Celebrating Three Kings Day with a Pull-Apart King Cake Recipe

 

Already this year is whizzing by, and I've found myself woefully unprepared for one of my favorite winter celebrations -- Three Kings Day; also know as Epiphany or Twelfth Night.  

Each year, we enjoy a King Cake with a few close friends, and as per tradition, the person to find the baby in their piece of cake is crowned "king" or "queen" and will have good luck all year long.  With January 6 abruptly waking me this morning, shaking my shoulder and announcing, "I'm here!  Are you ready?", it's a good thing that my family-friendly version of the King Cake requires very little preparation or time.  

I published a post last year about my family's Three Kings Day traditions and have revived it here, for those who may have missed it. I've also added a quick new project tutorial, for those who are back for a second time around.


BACKGROUND:  For those unfamiliar with Three Kings Day, this Christian holiday celebrates the day that the three wise men brought gifts to the baby Jesus. The legendary visit later gave rise to the custom of gift giving at Christmas on the Feast of the Epiphany.  In these modern times, Epiphany is observed on the sixth of January.  


TRADITIONS:  In Germany, where my father's family originated, children go from house to house on Epiphany eve, singing carols and chalking the year and initials KMB (those of the kings, Kaspar, Melchior and Balthasar), near the entrance of each home. The festive Dreikonigskuchen or Three Kings Cake is also served that night to celebrate the occasion.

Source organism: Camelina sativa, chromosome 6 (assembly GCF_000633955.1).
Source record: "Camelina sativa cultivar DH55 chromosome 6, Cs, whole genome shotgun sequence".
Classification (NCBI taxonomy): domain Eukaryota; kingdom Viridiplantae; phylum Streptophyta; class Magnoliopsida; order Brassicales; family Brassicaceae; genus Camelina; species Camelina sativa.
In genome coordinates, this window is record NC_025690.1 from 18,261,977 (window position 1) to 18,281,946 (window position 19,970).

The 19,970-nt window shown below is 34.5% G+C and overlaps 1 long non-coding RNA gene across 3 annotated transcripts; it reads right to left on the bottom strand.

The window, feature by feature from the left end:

Today, I whipped up a super quick chalkboard to hang from our front door.  I got my inspiration from my friend Holly of 504 Main whose chalkboards made from silver trays never cease to catch my fancy when I visit her home.


Here's how I did it:


Supplies
1 silver tray (mine is just one of the cheap ones from the Dollar Tree)
Fine Sand paper
masking tape (painters' masking tape is preferable)
Krylon Chalkboard Paint (spray)
Hot Glue Gun
Ribbon
Chalk


Step 1:  Lightly sand the area of the tray that you will be spraying with chalkboard paint.




Step 2:  Mask off the edges of the tray.
Step 3:  Apply 1 coat of chalkboard paint.  Dry.
Step 4:  Apply a second coat of chalkboard paint.  Dry.




Step 5:  Remove tape.
Step 6:  Use a hot glue gun to attach some decorative ribbon or cord to the back of the tray for hanging.
Step 7:  Write something in chalk!





THE CAKE:  The tradition of the King Cake is popular in France, Belgium, Switzerland, Portugal, Spain, Greece, and Bulgaria, to name a few. In the United States, the King Cake is part of the Mardi Gras season's traditions. Each country has it’s own recipe for the King Cake, varying from the French Galette de Rois with Puff Pastry and Almond filling (my absolute favorite dessert EVER), to the Louisana version which more closely resembles a ring of frosted brioche. Despite regional differences, what these special cakes have in common is that they all have a small trinket (often a small plastic baby, sometimes said to represent Baby Jesus) inside, and the person who gets the piece of cake with the trinket has various privileges and obligations. The traditional trinket in the cake is a bean, still seen in some European and Mexican traditions but rare in U.S. King Cakes.